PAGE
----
Episode 15: The Vatican Observatory and more!

with Brother Guy Consolmagno and Julia Healy

This week we continue on our travels! Dan visits the Vatican Observatory in Rome, where he attends a conference. He speaks with the director, Brother Guy Consolmagno, about why the Vatican has an observatory, and how they reconcile faith and the Big Bang!

We also chat with PhD Student Julia Healy about some of her excellent work on neutral hydrogen in galaxy clusters. Julia also attended the 2019 Lindau Nobel Laureate Meeting and talks about what went down after hours!

Some images of the Vatican Observatory and the SuperVOSS Conference

This week’s guests:

Related Links:  

Vatican Observatory: http://www.vaticanobservatory.va/content/specolavaticana/en.html
MeerKAT: https://www.ska.ac.za/science-engineering/meerkat/about-meerkat/ 

Featured Image:
The Vatican Observatory, Castel Gandalfo, Italy. (Image Credit: Hannah Scott)

Transcription (by Sumari Hattingh)

Jacinta Delhaize: [00:00:00] Welcome to the cosmic Savannah with Dr. Jacinta Delhaize.

Daniel Cunnama: [00:00:02] And Dr. Daniel Cunnama. Each episode, we’ll be giving you a, behind the scenes look at world-class astronomy and astrophysics happening under African skies.

Jacinta Delhaize: [00:00:10] Let us introduce you to the people involved, the technology we use, the exciting work we do, and the fascinating discoveries we make.

Daniel Cunnama: [00:00:17] Sit back and relax as we take you on a Safari through the skies.

Jacinta Delhaize: [00:00:30] Welcome to episode 15.

Daniel Cunnama: [00:00:32] Episode 15?

Jacinta Delhaize: [00:00:33] Yes.

Daniel Cunnama: [00:00:33] Right,  second episode of season two.

Jacinta Delhaize: [00:00:36] That’s right. And we’re going to continue our discussions of the adventures that happened during the break – during the hiatus.

Daniel Cunnama: [00:00:43] Yes. We had some fun ones.

Jacinta Delhaize: [00:00:45] And today we’re going to be talking to Brother Guy from the Vatican Observatory and Julia Healey, who is a PhD student at University of Cape Town.  So the reason we’ve spoke to her while you spoke to Brother Guy, because you were at the Vatican.

Daniel Cunnama: [00:00:58] Yes. So I visited the Vatican Observatory in Rome. I had previously visited in 2010 for the Vatican Observatory Summer School, which is a very exciting summer school. We’ll talk a little bit about it more with Brother Guy, and I was visiting again for a follow-up conference with all of the alumni of the previous Vatican summer schools, and we had a conference about extra astronomical life.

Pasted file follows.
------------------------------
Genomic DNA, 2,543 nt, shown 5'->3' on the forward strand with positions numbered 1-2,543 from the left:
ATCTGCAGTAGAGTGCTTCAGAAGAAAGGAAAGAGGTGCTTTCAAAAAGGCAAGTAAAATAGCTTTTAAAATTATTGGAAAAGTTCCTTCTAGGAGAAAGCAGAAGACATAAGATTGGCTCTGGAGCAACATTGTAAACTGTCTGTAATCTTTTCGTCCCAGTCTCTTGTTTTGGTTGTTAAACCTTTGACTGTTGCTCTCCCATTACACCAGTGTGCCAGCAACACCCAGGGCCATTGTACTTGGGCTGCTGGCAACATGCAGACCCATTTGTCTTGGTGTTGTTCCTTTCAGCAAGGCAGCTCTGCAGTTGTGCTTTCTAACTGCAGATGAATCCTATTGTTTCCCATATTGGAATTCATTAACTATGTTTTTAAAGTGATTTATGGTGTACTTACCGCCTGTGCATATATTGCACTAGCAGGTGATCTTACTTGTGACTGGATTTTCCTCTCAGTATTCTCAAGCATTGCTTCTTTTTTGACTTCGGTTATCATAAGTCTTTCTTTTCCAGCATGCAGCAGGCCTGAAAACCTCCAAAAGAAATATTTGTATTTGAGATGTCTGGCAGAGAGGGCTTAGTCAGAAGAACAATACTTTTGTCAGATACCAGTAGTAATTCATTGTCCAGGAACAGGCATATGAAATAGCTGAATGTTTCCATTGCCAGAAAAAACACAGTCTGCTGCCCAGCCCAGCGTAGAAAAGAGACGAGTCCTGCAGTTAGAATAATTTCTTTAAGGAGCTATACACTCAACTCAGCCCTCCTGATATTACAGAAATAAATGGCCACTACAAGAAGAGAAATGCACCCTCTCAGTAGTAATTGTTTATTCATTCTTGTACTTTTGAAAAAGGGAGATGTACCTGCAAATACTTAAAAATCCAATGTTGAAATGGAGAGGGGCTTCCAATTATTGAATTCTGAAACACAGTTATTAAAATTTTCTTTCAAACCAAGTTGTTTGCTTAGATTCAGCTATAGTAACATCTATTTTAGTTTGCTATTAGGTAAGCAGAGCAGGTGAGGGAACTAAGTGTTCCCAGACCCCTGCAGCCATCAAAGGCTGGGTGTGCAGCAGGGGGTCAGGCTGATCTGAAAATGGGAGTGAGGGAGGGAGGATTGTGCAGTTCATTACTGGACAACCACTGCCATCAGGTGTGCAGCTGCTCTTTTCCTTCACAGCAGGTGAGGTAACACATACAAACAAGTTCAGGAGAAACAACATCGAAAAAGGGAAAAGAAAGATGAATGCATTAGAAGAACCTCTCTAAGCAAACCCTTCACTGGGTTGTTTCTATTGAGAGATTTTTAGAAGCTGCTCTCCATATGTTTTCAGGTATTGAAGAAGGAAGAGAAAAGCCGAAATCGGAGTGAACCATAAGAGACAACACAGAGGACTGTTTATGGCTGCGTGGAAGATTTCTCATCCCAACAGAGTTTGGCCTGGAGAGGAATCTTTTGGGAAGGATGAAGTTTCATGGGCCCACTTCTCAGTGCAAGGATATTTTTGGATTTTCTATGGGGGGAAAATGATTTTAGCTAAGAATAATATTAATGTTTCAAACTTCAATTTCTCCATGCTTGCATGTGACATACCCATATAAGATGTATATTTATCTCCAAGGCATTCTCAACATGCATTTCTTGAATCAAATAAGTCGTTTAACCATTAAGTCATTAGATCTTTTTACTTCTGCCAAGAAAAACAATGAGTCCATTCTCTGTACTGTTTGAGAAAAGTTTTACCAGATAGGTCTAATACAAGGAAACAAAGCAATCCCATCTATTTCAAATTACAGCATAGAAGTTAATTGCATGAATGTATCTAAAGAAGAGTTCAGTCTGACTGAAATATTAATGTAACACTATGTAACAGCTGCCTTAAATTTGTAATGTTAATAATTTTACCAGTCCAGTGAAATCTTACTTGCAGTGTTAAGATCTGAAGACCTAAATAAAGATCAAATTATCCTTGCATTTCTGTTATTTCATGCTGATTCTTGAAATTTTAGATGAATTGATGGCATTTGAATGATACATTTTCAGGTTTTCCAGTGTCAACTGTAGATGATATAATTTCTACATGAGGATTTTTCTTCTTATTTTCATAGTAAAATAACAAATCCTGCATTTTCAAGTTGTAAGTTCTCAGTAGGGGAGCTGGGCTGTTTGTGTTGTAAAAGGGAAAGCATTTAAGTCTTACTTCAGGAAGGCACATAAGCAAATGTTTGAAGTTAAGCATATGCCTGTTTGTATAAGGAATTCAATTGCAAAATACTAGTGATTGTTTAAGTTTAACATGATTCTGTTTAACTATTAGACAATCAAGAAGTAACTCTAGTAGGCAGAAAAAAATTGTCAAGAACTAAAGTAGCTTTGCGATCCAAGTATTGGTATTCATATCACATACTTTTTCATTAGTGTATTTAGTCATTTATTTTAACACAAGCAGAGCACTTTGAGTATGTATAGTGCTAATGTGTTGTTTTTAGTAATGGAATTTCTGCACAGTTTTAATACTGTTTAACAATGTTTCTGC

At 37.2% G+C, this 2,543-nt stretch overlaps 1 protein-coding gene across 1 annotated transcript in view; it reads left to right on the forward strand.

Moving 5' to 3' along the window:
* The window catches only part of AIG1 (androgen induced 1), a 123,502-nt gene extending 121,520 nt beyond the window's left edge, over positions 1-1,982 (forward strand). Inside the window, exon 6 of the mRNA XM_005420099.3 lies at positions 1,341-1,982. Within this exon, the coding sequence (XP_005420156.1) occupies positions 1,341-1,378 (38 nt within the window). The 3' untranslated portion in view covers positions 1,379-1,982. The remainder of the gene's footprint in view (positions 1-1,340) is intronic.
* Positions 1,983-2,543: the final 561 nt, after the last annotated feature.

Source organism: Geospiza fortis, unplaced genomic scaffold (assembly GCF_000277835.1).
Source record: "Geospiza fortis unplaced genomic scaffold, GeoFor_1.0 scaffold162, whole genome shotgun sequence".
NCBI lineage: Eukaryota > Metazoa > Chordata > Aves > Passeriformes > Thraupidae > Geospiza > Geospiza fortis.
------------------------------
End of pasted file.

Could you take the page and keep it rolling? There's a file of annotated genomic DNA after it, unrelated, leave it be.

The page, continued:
Jacinta Delhaize: [00:01:25] Extra astronomical? Okay.

Daniel Cunnama: [00:01:28] So life outside of astronomy. So we were all astronomers .

Jacinta Delhaize: [00:01:31] Oh, I thought you were talking about extra terrestrial

Daniel Cunnama: [00:01:34] No. Extra astronomical life. So for the astronomers that have gone through the summer school, we got together to talk about what else they had done. So outreach, what they had done, you know, so there was some school teachers there, there were people who had gone into data science or other roles at the jobs, and all of those people were obviously welcome to talk about their experiences.

We had one awesome talk by a guy who works for NASA and he does a lot of the rocket building stuff. He was responsible for the Orion abort test where they tested the Orion capsule that’s going to carry humans soon. And tested the abort. And now he’s busy building the Habitat, which is going to transfer people from earth orbit to the moon orbit.

Jacinta Delhaize: [00:02:21] Ah, cool!

Daniel Cunnama: [00:02:21] So there were some super cool stuff. And so not just talking about astronomy, it’s really cool.  But while I was there, I had a chance to sit down with the director of the Vatican observatory, a Brother Guy Consolmagno and talk to him a little bit about this –  why, I mean, why is there a Vatican Observatory?  Why do they have these summer schools? And the big questions: why religion and faith?

Jacinta Delhaize: [00:02:46] Oh, very good questions. Let’s hear from Brother Guy who answers a lot of these questions.

Music playing…

Daniel Cunnama: [00:02:57] So today I’m joined by Brother Guy Consolmagno, who is the director of the Vatican Observatory in Rome. And I’ll be asking him a little bit about the Vatican Observatory, what he does and where he’s from, and yeah, welcome to the Cosmic Savannah, Guy.

Brother Guy Consolmagno: [00:03:14] It’s wonderful to be back and it’s great to be back in Africa, so to speak, even though we’re not in Africa now. I know that’s where the podcast will be heard.

Daniel Cunnama: [00:03:21] So just to start off, what is the Vatican Observatory and what do you do?

Brother Guy Consolmagno: [00:03:26] The Vatican Observatory is the National Observatory of the Vatican City State, and it was founded in 1891 really with the idea of emphasizing that the City State was different from an independent of Italy.